News News

Human impact has contributed to the decline of the Eurasion lynx

Disentangling the contribution of long?term evolutionary processes and recent anthropogenic impacts to current genetic patterns of wildlife species is key to assessing genetic risks and designing conservation strategies. Eighty whole nuclear genomes and 96 mitogenomes from populations of the Eurasian lynx covering a range of conservation statuses, climatic zones and subspecies across Eurasia were used to infer the demographic history, reconstruct genetic patterns, and discuss the influence of long?term isolation and more recent human?driven changes. Results show that Eurasian lynx populations shared a common history until 100,000 years ago, when Asian and European populations started to diverge and both entered a period of continuous and widespread decline, with western populations, except Kirov (Russia), maintaining lower effective sizes than eastern populations. Population declines and increased isolation in more recent times probably drove the genetic differentiation between geographically and ecologically close westernmost European populations. By contrast, and despite the wide range of habitats covered, populations are quite homogeneous genetically across the Asian range, showing a pattern of isolation by distance and providing little genetic support for the several proposed subspecies. Mitogenomic and nuclear divergences and population declines starting during the Late Pleistocene can be mostly attributed to climatic fluctuations and early human influence, but the widespread and sustained decline since the Holocene is more probably the consequence of anthropogenic impacts which intensified in recent centuries, especially in western Europe. Genetic erosion in isolated European populations and lack of evidence for long?term isolation argue for the restoration of lost population connectivity between European and Asian poulations. informacion[at] Lucena-Perez et al (2020). Genomic patterns in the widespread Eurasian lynx shaped by Late Quaternary climatic fluctuations and anthropogenic impacts. MOL ECOL 29(4) DOI 10.1111/mec.15366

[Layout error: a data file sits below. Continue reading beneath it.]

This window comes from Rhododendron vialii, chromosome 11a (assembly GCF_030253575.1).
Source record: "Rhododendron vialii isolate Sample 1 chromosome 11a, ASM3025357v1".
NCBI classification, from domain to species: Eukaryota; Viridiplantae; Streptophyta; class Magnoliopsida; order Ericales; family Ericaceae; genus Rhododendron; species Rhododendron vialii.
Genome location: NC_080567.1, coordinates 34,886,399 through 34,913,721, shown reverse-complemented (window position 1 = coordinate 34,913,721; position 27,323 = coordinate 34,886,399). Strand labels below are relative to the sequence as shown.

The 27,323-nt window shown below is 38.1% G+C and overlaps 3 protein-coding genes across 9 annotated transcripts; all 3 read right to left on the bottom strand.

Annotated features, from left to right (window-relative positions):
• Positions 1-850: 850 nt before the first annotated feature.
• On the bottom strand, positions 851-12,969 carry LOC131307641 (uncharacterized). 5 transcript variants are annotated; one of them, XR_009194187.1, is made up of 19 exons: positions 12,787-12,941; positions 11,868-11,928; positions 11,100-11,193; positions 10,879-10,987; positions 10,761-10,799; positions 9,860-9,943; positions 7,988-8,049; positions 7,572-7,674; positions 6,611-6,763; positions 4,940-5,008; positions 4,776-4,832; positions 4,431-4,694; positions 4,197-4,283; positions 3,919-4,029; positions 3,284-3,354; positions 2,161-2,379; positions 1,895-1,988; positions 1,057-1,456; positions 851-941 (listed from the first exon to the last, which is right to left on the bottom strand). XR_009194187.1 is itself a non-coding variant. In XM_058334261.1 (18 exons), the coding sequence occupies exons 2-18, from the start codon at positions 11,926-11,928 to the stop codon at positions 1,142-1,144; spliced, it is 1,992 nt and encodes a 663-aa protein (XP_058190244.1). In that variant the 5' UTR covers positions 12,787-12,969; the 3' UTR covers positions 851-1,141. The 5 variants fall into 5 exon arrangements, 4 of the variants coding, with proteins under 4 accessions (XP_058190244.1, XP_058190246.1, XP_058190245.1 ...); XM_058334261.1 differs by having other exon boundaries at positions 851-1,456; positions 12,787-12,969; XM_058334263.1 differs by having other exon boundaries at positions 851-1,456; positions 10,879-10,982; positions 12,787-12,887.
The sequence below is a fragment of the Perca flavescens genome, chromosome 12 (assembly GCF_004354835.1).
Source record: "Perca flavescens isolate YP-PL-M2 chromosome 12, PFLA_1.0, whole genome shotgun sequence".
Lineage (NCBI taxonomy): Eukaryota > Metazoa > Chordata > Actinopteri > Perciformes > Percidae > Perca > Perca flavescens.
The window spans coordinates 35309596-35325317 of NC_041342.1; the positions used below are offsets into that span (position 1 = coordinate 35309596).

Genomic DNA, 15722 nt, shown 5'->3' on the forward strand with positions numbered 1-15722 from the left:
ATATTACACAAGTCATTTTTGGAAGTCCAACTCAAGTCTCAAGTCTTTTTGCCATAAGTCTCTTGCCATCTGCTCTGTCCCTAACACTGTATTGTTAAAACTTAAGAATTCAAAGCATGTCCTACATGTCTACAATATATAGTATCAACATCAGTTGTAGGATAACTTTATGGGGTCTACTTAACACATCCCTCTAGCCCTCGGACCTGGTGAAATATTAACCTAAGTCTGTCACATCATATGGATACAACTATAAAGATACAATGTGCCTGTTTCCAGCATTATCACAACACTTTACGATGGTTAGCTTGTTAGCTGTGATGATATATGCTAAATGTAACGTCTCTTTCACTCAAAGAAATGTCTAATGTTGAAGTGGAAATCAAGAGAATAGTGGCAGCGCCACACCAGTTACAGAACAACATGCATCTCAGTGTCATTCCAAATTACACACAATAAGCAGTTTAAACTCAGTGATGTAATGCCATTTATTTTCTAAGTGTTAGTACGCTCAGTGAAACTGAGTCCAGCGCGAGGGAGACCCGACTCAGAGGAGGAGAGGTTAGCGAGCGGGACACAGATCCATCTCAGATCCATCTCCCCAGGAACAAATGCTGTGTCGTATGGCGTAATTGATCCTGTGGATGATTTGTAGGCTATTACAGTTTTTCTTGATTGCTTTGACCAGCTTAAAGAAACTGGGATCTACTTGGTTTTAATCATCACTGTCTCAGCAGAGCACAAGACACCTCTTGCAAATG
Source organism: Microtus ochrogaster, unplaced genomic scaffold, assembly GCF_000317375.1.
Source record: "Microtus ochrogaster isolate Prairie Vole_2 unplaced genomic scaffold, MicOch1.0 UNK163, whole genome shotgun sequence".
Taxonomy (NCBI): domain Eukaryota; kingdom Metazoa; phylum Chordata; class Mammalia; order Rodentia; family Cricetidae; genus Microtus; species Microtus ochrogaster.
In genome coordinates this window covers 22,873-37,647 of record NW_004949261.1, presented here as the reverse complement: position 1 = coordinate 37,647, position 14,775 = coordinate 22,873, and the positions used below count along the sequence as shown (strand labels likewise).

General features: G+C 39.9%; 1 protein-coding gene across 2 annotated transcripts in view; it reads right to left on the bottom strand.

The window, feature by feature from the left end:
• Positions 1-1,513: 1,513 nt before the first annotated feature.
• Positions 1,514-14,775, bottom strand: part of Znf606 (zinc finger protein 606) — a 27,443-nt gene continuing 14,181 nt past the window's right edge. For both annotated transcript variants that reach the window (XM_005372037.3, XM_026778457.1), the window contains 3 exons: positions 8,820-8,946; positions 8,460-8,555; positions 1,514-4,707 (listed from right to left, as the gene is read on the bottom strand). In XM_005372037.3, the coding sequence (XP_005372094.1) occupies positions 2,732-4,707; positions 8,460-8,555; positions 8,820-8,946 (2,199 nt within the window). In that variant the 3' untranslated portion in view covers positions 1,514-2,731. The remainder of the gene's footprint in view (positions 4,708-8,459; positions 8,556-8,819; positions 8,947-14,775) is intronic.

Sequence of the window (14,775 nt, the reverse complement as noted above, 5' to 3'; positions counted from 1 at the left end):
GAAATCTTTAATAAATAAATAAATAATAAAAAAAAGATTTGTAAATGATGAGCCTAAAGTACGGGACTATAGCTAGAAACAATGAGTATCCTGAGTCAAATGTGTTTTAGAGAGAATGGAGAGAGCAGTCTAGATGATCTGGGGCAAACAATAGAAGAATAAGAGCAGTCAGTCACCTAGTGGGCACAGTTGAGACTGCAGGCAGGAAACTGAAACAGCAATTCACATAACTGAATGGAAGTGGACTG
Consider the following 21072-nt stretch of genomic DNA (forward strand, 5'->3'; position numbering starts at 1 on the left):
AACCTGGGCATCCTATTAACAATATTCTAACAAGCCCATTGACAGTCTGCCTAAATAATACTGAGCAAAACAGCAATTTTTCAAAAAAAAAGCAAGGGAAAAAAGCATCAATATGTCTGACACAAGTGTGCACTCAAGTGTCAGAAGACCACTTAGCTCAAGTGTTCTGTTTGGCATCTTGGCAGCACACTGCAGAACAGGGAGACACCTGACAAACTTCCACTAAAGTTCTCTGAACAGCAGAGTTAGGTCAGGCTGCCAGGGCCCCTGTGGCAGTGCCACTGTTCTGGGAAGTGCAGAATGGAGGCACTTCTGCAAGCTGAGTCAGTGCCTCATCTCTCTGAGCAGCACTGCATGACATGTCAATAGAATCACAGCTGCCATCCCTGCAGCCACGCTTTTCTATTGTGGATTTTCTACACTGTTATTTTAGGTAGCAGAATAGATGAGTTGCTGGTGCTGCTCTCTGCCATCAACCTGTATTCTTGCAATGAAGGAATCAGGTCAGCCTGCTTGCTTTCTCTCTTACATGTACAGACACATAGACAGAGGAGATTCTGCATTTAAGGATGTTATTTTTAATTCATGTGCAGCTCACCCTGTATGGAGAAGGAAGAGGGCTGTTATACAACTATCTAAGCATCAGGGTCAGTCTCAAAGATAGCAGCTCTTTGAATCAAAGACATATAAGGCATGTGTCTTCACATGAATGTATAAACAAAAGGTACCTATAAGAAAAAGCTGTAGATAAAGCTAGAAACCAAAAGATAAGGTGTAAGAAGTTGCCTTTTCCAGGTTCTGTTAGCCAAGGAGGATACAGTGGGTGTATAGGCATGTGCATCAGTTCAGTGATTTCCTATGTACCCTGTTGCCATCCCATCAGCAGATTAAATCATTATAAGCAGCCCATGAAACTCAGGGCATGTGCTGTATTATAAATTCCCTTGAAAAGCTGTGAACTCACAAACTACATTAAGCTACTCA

Average (0 Votes)

Latest News Latest News


Individual habitat specialization of a successful species

Individual habitat specialization of a successful species

Population expansions of successful species have gained importance as a major conservation and management concern. The success of these ‘winners' is widely attributed to their high adaptability and behavioural plasticity, which allow them to efficiently use opportunities provided by human-modified habitats. However, most of these studies consider conspecifics as ecological equivalents, without considering the individual components within populations. This is critical for a better understanding of the main ecological mechanisms related to the success of winning species. Here, the spatial ecology of the opportunistic yellow-legged gull Larus michahellis, a clear example of a winning species in southern Europe, is investigated to examine its degree of individual specialization in habitat use. To test for such individual strategies, specialization metrics is applied to spatial data obtained from 18 yellow-legged gulls that were GPS-tracked simultaneously during the breeding season. The results revealed that population-level generalism in habitat use in the yellow-legged gull arises through varying levels of individual specialization, and individual spatial segregation within each habitat. Importantly, the combination of individual specialization and individual spatial segregation may reduce intra-specific competition, with these 2 important mechanisms driving the success of this winning species. informacion[at] Navarro et al (2017) Shifting individual habitat specialization of a successful predator living in anthropogenic landscapes. Mar Ecol Prog Ser variability in seabird foraging and migration/av5